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The Basics of Reporting a Sale of Real Property

The Basics of Reporting a Sale of Real PropertyReporting the sale of real property could be either really complicated or relatively simple, depending on the facts and circumstances. The type of property will also impact the manner and type of taxes that need to be paid.

There may also be different tax ramifications depending on who you are selling the real property to and the structure of the sale. For instance, selling real property outright is different than selling property as an installment sale. In an installment sale, you are receiving payments periodically (annually, monthly, etc.) for an extended period of time and may be able to delay the reporting and taxation of these periodic payments until they are actually received—rather than all at once in an outright sale.

Be mindful of what type of property you are selling, who you’re selling to, and the structure of the sale.

For the most part, proceeds from the sale of real property are usually reported as capital gains if the sale proceeds exceed the basis, the adjusted basis, and any applicable exclusions or credits. This is the case regardless of the type of real property being sold.

If you sell real property for more than its adjusted basis (which is what you bought it for plus capital improvements) then there will be a gain, and you will likely owe a capital gains tax liability if the gain cannot be offset by a capital loss. If the real estate is your personal and primary residence, then you may be entitled to up to a $250,000 exclusion for a single person and $500,000 of exclusion from the gain for a married person.

For example, let’s say a married couple bought a house for $100,000, and then years later sold it for $600,000. The home qualifies as your primary residence, and you and your spouse have lived in the property for at least two of the last five years. You could potentially get a $500,000 exclusion and not have to report a dime of that as a gain. This is significant, because that would mean you don’t owe any taxes on the sale.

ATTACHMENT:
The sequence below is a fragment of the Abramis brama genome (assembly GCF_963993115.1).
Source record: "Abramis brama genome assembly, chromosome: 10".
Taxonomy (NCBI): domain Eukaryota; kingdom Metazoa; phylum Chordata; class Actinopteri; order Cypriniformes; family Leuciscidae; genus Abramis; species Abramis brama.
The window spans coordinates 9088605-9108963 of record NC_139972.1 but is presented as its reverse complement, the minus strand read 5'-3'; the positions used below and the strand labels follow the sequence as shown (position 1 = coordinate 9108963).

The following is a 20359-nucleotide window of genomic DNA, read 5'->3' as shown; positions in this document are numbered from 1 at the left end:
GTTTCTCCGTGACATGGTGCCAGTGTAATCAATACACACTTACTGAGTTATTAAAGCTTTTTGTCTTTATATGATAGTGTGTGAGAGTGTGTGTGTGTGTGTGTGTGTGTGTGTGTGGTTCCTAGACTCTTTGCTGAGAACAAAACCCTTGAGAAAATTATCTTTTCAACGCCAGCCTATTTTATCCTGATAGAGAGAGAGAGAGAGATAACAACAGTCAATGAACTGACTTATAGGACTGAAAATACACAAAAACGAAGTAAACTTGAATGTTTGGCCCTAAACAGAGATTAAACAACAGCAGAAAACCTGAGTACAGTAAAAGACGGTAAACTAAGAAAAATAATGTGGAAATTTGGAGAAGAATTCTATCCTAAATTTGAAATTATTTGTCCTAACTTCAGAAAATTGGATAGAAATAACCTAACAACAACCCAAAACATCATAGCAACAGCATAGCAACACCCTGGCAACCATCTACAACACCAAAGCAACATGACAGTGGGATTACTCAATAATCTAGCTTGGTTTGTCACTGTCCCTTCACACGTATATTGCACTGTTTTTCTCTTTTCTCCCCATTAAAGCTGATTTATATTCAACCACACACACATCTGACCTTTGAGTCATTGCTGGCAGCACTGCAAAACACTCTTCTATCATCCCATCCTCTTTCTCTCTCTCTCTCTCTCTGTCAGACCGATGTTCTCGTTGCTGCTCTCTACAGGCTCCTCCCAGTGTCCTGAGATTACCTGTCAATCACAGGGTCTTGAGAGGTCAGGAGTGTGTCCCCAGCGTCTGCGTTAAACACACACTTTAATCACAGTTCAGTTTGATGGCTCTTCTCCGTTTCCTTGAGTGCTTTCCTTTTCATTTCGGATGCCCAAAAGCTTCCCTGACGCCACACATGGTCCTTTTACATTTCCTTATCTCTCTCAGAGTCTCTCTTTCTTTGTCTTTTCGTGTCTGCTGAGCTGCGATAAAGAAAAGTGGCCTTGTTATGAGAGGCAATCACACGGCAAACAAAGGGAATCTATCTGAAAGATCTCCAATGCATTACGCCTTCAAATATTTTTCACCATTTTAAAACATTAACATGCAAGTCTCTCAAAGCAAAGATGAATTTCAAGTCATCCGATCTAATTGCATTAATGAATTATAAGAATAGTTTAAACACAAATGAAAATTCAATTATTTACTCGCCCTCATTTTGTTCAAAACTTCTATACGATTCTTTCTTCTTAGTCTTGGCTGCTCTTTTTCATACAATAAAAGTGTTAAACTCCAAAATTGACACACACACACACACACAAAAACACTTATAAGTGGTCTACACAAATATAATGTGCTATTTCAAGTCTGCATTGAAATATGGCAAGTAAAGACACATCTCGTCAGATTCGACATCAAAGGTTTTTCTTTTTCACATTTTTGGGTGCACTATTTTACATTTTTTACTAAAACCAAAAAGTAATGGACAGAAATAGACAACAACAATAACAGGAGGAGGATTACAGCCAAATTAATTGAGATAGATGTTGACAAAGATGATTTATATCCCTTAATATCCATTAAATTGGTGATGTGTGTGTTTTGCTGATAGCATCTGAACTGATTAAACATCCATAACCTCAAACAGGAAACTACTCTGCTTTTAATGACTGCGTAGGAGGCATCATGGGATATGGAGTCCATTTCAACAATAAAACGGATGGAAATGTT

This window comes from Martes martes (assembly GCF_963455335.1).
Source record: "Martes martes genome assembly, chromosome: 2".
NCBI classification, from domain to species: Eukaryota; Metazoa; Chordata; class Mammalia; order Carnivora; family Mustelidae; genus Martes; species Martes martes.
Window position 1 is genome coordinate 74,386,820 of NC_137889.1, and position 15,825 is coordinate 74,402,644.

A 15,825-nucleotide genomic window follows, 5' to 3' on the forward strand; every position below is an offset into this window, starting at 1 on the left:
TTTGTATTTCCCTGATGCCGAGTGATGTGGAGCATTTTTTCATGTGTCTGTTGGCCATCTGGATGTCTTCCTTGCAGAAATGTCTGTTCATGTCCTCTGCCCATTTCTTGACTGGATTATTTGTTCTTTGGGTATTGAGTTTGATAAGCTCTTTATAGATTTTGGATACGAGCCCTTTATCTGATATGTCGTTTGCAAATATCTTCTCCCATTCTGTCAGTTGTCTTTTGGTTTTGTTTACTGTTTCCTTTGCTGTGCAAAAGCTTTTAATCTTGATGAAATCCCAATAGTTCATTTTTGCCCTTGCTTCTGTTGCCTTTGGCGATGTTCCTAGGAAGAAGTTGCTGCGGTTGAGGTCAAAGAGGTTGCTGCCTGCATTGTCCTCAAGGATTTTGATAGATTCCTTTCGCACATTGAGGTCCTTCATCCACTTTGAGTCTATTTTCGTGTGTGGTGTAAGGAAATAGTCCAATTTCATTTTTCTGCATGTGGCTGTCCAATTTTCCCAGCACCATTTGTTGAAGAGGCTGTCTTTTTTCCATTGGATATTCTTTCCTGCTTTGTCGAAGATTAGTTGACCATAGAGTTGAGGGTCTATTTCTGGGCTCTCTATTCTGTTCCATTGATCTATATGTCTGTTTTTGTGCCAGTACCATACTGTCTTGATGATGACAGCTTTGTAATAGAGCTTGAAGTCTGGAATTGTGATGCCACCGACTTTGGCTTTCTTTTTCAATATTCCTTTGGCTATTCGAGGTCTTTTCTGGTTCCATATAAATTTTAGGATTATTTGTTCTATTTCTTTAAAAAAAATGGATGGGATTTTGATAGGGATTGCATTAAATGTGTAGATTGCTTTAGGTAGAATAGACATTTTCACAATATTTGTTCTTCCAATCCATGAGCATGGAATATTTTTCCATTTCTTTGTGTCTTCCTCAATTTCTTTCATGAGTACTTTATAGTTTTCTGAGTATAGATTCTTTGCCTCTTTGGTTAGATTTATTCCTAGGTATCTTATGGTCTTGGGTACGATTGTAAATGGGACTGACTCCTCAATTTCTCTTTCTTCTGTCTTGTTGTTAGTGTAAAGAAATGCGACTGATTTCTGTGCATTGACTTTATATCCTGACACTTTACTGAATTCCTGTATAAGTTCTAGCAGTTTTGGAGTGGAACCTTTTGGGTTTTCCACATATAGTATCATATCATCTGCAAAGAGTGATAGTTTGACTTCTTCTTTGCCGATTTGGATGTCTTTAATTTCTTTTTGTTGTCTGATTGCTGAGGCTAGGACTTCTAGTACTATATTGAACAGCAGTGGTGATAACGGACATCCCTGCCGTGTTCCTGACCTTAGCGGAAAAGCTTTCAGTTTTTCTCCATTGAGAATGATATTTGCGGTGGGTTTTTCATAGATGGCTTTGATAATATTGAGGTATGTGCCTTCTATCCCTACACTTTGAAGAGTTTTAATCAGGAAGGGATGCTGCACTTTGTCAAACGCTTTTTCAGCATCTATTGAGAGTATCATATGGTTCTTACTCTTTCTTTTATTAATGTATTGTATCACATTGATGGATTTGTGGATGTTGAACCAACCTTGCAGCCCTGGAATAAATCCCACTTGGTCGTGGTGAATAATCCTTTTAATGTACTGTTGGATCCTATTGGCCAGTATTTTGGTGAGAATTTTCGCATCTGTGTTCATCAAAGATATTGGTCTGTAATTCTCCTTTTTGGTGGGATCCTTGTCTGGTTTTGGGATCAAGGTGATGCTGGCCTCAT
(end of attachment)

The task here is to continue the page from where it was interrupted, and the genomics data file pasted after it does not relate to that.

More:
When selling a property, it’s important to be mindful of the basis. The basis will determine the amount of gain or loss, if any. If you are an individual selling your property, you should know the purchase price plus any capital improvements you’ve made towards the house, which will determine the basis.

Let’s take a look at Tom and Jane. They are a married couple who bought property for $100,000 twenty years ago. They put in a new kitchen for $20,000 and a new roof for $5,000. They recently sold the property for $200,000. Their basis was $125,000 ($100,000 to buy the house + $25,000 of capital improvements put into the house).

The sale price of $200,000 minus the original basis of $100,000 and the adjusted basis of $25,000 leaves a gain of $75,000. If they are eligible for the exclusion of $250,000 per person, then they may not have to report the sale and will definitely not owe any tax liability. If they aren’t eligible for the exclusion, then the $75,000 gain must be reported and they may owe a tax liability if they do not have sufficient capital losses to wash out the gains.

If you are an executor or trustee who is selling real estate with an estate or trust, then you may be a step-up in basis of the property, which means that the basis of the property is the fair market value of the property as of the date of death of the decedent, rather than the purchase price plus capital improvements.

For example, let’s consider John who purchased a house for $100,000 a few years ago and made $25,000 worth of capital improvements to the home, and as a result the house is now valued at $200,000. If John suddenly died, then his basis is not $125,000 but instead $200,000 because of the step-up in basis. If the executor or trustee sells the house for $200,000 then it will be a wash and not gain should be reported. In this case neither the purchase price or capital improvements made to the property matter for tax purposes. What matters is the fair market value as of the date of death.

Please do not hesitate to contact us with questions.


Russo Law Group, P.C.
100 Quentin Roosevelt Blvd., Suite 102
Garden City, NY 11530

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